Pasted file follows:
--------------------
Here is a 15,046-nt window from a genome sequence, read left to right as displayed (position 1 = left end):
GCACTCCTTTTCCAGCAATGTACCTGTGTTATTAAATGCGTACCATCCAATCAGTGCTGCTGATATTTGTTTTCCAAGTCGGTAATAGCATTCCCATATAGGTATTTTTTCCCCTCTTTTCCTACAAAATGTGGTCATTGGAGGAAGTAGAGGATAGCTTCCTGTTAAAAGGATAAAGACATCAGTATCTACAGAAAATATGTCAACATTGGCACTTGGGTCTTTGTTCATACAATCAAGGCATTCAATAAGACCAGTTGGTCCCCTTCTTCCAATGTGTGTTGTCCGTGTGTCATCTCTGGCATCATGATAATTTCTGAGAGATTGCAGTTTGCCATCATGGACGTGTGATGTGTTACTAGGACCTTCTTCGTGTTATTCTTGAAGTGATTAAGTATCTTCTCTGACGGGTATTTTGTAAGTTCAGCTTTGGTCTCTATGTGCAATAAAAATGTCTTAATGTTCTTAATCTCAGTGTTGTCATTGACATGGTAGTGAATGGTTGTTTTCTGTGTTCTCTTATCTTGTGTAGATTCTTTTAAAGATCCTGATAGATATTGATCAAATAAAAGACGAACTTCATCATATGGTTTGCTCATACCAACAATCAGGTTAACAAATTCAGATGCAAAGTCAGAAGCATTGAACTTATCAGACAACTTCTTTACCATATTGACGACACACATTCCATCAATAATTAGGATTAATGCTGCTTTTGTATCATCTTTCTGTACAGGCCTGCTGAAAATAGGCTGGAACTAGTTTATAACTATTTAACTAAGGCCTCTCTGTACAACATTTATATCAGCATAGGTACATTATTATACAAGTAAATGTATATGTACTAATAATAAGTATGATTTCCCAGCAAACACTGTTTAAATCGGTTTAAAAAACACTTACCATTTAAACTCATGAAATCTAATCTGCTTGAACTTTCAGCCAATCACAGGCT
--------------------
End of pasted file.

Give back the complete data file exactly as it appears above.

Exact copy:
Here is a 15,046-nt window from a genome sequence, read left to right as displayed (position 1 = left end):
GCACTCCTTTTCCAGCAATGTACCTGTGTTATTAAATGCGTACCATCCAATCAGTGCTGCTGATATTTGTTTTCCAAGTCGGTAATAGCATTCCCATATAGGTATTTTTTCCCCTCTTTTCCTACAAAATGTGGTCATTGGAGGAAGTAGAGGATAGCTTCCTGTTAAAAGGATAAAGACATCAGTATCTACAGAAAATATGTCAACATTGGCACTTGGGTCTTTGTTCATACAATCAAGGCATTCAATAAGACCAGTTGGTCCCCTTCTTCCAATGTGTGTTGTCCGTGTGTCATCTCTGGCATCATGATAATTTCTGAGAGATTGCAGTTTGCCATCATGGACGTGTGATGTGTTACTAGGACCTTCTTCGTGTTATTCTTGAAGTGATTAAGTATCTTCTCTGACGGGTATTTTGTAAGTTCAGCTTTGGTCTCTATGTGCAATAAAAATGTCTTAATGTTCTTAATCTCAGTGTTGTCATTGACATGGTAGTGAATGGTTGTTTTCTGTGTTCTCTTATCTTGTGTAGATTCTTTTAAAGATCCTGATAGATATTGATCAAATAAAAGACGAACTTCATCATATGGTTTGCTCATACCAACAATCAGGTTAACAAATTCAGATGCAAAGTCAGAAGCATTGAACTTATCAGACAACTTCTTTACCATATTGACGACACACATTCCATCAATAATTAGGATTAATGCTGCTTTTGTATCATCTTTCTGTACAGGCCTGCTGAAAATAGGCTGGAACTAGTTTATAACTATTTAACTAAGGCCTCTCTGTACAACATTTATATCAGCATAGGTACATTATTATACAAGTAAATGTATATGTACTAATAATAAGTATGATTTCCCAGCAAACACTGTTTAAATCGGTTTAAAAAACACTTACCATTTAAACTCATGAAATCTAATCTGCTTGAACTTTCAGCCAATCACAGGCT